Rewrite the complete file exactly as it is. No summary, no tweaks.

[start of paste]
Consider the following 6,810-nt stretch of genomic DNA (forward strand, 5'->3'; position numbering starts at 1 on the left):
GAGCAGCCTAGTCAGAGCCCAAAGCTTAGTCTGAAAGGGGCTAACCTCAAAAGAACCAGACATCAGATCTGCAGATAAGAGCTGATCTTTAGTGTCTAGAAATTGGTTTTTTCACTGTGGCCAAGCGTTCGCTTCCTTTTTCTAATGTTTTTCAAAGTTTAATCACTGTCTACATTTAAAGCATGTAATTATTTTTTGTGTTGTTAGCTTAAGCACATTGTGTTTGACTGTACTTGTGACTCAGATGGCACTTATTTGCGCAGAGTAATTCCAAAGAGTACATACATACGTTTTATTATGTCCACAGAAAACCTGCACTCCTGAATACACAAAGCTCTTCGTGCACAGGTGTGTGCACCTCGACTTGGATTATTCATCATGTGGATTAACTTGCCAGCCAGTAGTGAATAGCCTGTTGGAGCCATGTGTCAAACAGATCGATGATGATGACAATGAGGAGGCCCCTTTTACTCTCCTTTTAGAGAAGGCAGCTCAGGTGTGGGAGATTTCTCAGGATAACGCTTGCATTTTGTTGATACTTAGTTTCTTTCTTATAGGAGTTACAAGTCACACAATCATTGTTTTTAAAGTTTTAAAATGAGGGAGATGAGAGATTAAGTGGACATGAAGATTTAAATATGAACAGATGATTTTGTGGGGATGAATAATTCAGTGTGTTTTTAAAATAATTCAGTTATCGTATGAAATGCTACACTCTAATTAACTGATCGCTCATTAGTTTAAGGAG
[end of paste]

Consider the following 6,810-nt stretch of genomic DNA (forward strand, 5'->3'; position numbering starts at 1 on the left):
GAGCAGCCTAGTCAGAGCCCAAAGCTTAGTCTGAAAGGGGCTAACCTCAAAAGAACCAGACATCAGATCTGCAGATAAGAGCTGATCTTTAGTGTCTAGAAATTGGTTTTTTCACTGTGGCCAAGCGTTCGCTTCCTTTTTCTAATGTTTTTCAAAGTTTAATCACTGTCTACATTTAAAGCATGTAATTATTTTTTGTGTTGTTAGCTTAAGCACATTGTGTTTGACTGTACTTGTGACTCAGATGGCACTTATTTGCGCAGAGTAATTCCAAAGAGTACATACATACGTTTTATTATGTCCACAGAAAACCTGCACTCCTGAATACACAAAGCTCTTCGTGCACAGGTGTGTGCACCTCGACTTGGATTATTCATCATGTGGATTAACTTGCCAGCCAGTAGTGAATAGCCTGTTGGAGCCATGTGTCAAACAGATCGATGATGATGACAATGAGGAGGCCCCTTTTACTCTCCTTTTAGAGAAGGCAGCTCAGGTGTGGGAGATTTCTCAGGATAACGCTTGCATTTTGTTGATACTTAGTTTCTTTCTTATAGGAGTTACAAGTCACACAATCATTGTTTTTAAAGTTTTAAAATGAGGGAGATGAGAGATTAAGTGGACATGAAGATTTAAATATGAACAGATGATTTTGTGGGGATGAATAATTCAGTGTGTTTTTAAAATAATTCAGTTATCGTATGAAATGCTACACTCTAATTAACTGATCGCTCATTAGTTTAAGGAG